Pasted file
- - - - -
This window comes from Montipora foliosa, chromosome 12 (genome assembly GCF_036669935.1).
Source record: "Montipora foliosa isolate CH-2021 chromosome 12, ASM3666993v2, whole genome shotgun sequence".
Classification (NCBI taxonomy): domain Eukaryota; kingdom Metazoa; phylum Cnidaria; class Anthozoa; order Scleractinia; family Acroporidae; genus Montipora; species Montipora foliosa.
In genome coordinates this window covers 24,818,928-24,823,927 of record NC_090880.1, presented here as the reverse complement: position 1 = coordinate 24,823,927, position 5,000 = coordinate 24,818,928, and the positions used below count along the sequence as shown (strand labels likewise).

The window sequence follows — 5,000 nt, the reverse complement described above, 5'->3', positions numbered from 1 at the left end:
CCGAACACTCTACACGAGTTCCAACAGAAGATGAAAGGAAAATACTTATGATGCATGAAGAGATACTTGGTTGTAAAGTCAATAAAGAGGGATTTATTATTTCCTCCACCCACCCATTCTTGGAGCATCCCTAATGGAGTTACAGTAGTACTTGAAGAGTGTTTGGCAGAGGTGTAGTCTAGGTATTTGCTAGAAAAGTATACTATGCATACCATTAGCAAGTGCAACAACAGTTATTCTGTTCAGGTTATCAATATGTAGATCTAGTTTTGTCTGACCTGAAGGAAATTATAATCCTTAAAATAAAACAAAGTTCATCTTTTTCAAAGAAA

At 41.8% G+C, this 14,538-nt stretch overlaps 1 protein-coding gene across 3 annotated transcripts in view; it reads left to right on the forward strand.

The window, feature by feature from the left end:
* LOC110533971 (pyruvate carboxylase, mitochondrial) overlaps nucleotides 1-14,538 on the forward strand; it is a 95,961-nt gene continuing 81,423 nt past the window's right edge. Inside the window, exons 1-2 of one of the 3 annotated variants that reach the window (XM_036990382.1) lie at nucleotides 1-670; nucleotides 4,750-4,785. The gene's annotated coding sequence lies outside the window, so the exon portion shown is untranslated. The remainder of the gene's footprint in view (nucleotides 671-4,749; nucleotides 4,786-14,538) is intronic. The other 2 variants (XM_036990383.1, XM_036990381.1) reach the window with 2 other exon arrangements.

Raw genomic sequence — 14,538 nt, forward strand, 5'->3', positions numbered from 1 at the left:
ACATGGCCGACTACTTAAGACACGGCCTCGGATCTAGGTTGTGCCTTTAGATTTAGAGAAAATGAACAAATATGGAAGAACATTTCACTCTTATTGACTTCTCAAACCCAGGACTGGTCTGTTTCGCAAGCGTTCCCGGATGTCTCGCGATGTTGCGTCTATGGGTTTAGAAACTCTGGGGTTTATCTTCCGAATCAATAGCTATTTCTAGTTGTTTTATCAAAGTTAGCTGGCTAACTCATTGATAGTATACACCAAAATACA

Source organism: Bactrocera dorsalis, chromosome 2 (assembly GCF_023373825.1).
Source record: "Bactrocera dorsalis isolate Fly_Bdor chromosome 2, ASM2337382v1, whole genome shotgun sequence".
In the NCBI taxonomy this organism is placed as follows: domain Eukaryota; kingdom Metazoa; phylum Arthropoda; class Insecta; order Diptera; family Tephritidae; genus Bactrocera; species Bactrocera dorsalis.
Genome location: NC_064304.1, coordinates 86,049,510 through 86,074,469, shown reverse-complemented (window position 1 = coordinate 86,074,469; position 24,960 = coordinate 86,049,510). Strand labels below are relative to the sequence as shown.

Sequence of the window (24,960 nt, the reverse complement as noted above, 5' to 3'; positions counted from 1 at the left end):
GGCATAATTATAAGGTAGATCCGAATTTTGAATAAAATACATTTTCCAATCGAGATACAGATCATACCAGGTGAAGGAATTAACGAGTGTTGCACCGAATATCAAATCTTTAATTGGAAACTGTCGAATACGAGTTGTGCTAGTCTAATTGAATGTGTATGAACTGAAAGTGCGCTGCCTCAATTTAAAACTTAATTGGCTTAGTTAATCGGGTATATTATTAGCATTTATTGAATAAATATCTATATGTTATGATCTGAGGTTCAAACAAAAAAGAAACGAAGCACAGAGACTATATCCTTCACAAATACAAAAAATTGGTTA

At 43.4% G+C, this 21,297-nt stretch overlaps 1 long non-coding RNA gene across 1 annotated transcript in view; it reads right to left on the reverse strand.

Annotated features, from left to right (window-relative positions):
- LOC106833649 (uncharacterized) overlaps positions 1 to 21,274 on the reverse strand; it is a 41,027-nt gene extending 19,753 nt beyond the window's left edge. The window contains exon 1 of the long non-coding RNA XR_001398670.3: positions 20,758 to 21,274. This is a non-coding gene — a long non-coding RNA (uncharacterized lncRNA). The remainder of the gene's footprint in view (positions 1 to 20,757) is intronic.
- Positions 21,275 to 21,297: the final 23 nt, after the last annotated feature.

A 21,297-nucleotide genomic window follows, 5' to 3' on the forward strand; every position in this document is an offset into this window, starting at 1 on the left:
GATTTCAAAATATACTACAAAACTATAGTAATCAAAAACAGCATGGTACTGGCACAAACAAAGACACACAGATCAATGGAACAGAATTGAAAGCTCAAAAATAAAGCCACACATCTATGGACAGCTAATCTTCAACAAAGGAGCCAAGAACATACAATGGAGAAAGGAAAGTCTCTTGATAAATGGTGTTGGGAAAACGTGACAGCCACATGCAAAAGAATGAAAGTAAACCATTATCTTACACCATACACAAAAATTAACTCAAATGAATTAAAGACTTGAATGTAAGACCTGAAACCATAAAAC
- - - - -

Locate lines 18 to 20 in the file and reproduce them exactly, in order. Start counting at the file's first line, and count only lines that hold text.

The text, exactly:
At 43.4% G+C, this 21,297-nt stretch overlaps 1 long non-coding RNA gene across 1 annotated transcript in view; it reads right to left on the reverse strand.

Annotated features, from left to right (window-relative positions):
- LOC106833649 (uncharacterized) overlaps positions 1 to 21,274 on the reverse strand; it is a 41,027-nt gene extending 19,753 nt beyond the window's left edge. The window contains exon 1 of the long non-coding RNA XR_001398670.3: positions 20,758 to 21,274. This is a non-coding gene — a long non-coding RNA (uncharacterized lncRNA). The remainder of the gene's footprint in view (positions 1 to 20,757) is intronic.